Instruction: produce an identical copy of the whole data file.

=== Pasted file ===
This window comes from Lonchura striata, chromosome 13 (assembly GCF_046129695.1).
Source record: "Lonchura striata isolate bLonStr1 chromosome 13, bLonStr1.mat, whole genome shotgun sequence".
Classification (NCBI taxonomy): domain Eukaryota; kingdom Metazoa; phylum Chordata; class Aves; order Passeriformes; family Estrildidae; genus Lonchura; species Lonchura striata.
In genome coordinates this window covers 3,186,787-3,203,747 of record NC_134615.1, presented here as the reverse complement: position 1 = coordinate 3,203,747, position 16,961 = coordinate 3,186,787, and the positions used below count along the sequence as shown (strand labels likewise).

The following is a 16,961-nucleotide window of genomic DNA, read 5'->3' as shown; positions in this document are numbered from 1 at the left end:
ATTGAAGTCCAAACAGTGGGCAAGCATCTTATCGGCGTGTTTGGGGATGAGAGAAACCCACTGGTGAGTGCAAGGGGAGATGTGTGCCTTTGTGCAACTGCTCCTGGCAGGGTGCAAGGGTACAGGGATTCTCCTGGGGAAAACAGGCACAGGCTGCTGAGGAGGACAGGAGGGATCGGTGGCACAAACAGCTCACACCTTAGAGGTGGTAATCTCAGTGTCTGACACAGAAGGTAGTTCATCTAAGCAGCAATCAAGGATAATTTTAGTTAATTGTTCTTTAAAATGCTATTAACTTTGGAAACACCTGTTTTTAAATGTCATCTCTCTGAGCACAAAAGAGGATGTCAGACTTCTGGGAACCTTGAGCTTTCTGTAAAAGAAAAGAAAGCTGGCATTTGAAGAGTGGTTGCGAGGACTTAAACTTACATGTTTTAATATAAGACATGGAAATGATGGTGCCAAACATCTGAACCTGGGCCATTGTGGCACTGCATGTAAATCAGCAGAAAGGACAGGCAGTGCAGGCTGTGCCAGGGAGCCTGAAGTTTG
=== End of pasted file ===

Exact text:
This window comes from Lonchura striata, chromosome 13 (assembly GCF_046129695.1).
Source record: "Lonchura striata isolate bLonStr1 chromosome 13, bLonStr1.mat, whole genome shotgun sequence".
Classification (NCBI taxonomy): domain Eukaryota; kingdom Metazoa; phylum Chordata; class Aves; order Passeriformes; family Estrildidae; genus Lonchura; species Lonchura striata.
In genome coordinates this window covers 3,186,787-3,203,747 of record NC_134615.1, presented here as the reverse complement: position 1 = coordinate 3,203,747, position 16,961 = coordinate 3,186,787, and the positions used below count along the sequence as shown (strand labels likewise).

The following is a 16,961-nucleotide window of genomic DNA, read 5'->3' as shown; positions in this document are numbered from 1 at the left end:
ATTGAAGTCCAAACAGTGGGCAAGCATCTTATCGGCGTGTTTGGGGATGAGAGAAACCCACTGGTGAGTGCAAGGGGAGATGTGTGCCTTTGTGCAACTGCTCCTGGCAGGGTGCAAGGGTACAGGGATTCTCCTGGGGAAAACAGGCACAGGCTGCTGAGGAGGACAGGAGGGATCGGTGGCACAAACAGCTCACACCTTAGAGGTGGTAATCTCAGTGTCTGACACAGAAGGTAGTTCATCTAAGCAGCAATCAAGGATAATTTTAGTTAATTGTTCTTTAAAATGCTATTAACTTTGGAAACACCTGTTTTTAAATGTCATCTCTCTGAGCACAAAAGAGGATGTCAGACTTCTGGGAACCTTGAGCTTTCTGTAAAAGAAAAGAAAGCTGGCATTTGAAGAGTGGTTGCGAGGACTTAAACTTACATGTTTTAATATAAGACATGGAAATGATGGTGCCAAACATCTGAACCTGGGCCATTGTGGCACTGCATGTAAATCAGCAGAAAGGACAGGCAGTGCAGGCTGTGCCAGGGAGCCTGAAGTTTG